[Beowulf] Re: Interesting

Lux, Jim (337C) james.p.lux at jpl.nasa.gov
Fri Oct 29 10:49:16 EDT 2010




On 10/29/10 6:50 AM, "Ellis H. Wilson III" <ellis at runnersroll.com> wrote:

> Interestingly, I found "Keeping Bits Safe: How Hard Can It Be?" by David
> Rosenthal in the November Communications of the ACM just released.
> 
> It does discuss data retention at the centuries level, but unfortunately
> does not consider the moon-based strategy proposed by Rob.  Nonetheless
> is a good read for any out there who are now interested in this area.
> However, I do wish flash (or any technology besides normal 3.5in hard
> drives) was considered.  I would expect dormant flash-based technology
> to last quite a while at controlled temperatures.
> 


Flash memory probably has a life time of around 10 years (at reasonable
temperatures). The data is stored as charge on capacitors, and the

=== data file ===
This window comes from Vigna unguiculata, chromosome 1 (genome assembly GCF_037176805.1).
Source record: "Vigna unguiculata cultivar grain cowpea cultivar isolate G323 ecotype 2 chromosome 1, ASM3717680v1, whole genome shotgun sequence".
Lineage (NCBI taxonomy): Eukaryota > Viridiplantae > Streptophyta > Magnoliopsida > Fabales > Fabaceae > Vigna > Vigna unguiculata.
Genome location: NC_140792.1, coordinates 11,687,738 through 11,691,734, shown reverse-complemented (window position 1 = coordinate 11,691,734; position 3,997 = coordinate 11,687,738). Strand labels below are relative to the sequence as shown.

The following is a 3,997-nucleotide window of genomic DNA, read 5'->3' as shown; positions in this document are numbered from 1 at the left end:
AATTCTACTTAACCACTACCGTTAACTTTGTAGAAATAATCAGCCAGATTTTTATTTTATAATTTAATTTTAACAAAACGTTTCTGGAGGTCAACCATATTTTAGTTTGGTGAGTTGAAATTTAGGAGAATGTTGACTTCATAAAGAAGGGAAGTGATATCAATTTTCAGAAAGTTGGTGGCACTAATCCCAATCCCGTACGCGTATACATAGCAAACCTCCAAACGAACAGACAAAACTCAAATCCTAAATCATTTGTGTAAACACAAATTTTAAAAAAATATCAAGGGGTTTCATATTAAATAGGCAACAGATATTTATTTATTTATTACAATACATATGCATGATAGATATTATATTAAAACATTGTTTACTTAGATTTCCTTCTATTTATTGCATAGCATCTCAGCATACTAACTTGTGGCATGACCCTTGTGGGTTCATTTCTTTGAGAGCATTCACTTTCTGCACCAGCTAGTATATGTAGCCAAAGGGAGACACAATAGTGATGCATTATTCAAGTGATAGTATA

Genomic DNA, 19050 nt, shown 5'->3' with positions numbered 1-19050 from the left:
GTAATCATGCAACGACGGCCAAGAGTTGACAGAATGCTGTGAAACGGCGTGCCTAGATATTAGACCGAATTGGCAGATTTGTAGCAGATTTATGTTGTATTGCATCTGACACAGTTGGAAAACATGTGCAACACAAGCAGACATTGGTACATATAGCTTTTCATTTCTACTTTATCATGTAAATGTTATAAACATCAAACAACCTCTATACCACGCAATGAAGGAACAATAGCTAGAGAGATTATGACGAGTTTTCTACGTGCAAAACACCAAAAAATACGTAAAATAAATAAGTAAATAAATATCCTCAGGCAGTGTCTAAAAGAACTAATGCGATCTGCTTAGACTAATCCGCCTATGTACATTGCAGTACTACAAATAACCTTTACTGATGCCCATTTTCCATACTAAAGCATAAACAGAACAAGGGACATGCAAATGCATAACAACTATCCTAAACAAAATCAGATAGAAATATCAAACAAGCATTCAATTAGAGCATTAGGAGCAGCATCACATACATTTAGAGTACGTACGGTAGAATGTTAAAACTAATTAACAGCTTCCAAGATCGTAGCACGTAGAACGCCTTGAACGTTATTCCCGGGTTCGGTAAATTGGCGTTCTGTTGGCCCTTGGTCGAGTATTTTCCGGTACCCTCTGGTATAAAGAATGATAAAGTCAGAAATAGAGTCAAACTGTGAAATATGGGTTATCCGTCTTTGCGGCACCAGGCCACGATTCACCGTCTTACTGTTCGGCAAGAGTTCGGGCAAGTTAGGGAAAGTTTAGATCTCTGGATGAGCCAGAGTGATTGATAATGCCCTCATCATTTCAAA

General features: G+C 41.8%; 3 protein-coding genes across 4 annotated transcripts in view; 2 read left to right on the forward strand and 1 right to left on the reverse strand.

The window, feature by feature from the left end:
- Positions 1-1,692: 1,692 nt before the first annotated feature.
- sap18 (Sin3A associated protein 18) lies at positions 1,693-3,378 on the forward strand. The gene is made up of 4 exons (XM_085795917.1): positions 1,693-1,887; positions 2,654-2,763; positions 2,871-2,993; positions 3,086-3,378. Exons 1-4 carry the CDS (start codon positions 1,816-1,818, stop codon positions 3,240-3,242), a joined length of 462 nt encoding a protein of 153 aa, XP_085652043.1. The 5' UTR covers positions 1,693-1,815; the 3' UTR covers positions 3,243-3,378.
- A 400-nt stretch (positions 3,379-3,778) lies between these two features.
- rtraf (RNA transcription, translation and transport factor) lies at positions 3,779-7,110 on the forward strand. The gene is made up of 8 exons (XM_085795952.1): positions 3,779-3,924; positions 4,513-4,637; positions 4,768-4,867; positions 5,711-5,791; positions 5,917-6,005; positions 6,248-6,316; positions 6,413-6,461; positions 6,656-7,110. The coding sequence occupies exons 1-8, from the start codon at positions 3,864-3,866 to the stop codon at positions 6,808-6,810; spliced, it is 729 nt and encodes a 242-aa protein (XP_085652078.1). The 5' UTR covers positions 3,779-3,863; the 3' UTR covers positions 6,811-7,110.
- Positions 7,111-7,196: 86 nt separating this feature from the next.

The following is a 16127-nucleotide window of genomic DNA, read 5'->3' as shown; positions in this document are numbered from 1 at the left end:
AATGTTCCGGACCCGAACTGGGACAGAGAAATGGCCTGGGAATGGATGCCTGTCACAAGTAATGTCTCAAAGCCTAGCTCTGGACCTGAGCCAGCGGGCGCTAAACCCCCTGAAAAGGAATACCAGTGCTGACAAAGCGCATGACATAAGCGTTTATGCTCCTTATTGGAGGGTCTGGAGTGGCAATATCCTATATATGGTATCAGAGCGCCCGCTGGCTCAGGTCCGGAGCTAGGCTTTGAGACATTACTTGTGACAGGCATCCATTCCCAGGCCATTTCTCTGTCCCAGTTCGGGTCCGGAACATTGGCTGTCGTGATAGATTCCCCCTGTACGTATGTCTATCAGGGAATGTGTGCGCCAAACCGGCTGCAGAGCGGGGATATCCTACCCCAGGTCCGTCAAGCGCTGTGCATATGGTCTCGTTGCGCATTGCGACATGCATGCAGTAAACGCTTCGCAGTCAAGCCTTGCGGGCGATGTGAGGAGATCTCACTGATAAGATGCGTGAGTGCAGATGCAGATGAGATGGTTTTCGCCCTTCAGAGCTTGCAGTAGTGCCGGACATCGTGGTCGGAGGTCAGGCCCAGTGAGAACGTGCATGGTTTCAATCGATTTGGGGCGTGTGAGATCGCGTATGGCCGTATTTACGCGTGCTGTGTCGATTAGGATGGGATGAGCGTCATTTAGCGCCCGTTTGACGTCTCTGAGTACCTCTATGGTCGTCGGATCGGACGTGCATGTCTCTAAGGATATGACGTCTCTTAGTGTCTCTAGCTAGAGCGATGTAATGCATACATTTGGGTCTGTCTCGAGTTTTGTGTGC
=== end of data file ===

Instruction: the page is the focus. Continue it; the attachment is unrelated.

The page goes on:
capacitors aren't perfect.

Errors tend to be transient.  That is, you read a page again and it reads ok
the second time. (That is, it's not like DRAM, where a bit flips and stays
flipped, so word level ECC works quite well)

So, if you want your flash to hold forever, you'll have to periodically
rewrite it. Say you rewrote every year, you'd get 10,000-100,000 years
before you "wore out" the flash.

There are other aging effects: diffusion of metal ions, etc.  You'd want to
keep your flash cold, (but not too cold, or it will break... No liquid
nitrogen)

I think your best bet is real CDs... That is, the mechanically stamped
variety. They're dense, and nothing beats a mechanical change.  You can
still read Jacquard punch cards from the early 19th century  (in fact, I was
reading an article recently about there being a dearth of loom programmers..
So when your job at the buggy whip factory finally goes away...)

Some sort of photographic technique would also have good archival properties
(e.g. Silver clumps). There are lots of photographic negatives 100 years old
around with little or no degradation.  And it's denser than ink on paper.
100 lines/mm is an easy resolution to get.

Or, how about something like the UNICON aka "terabit memory" (TBM) from
Illiac IV days. It's a stable polyester base with a thin film of rhodium
that was ablated by a laser making 3 micron holes to write the bits.  $3.5M
to store a terabit in 1975.


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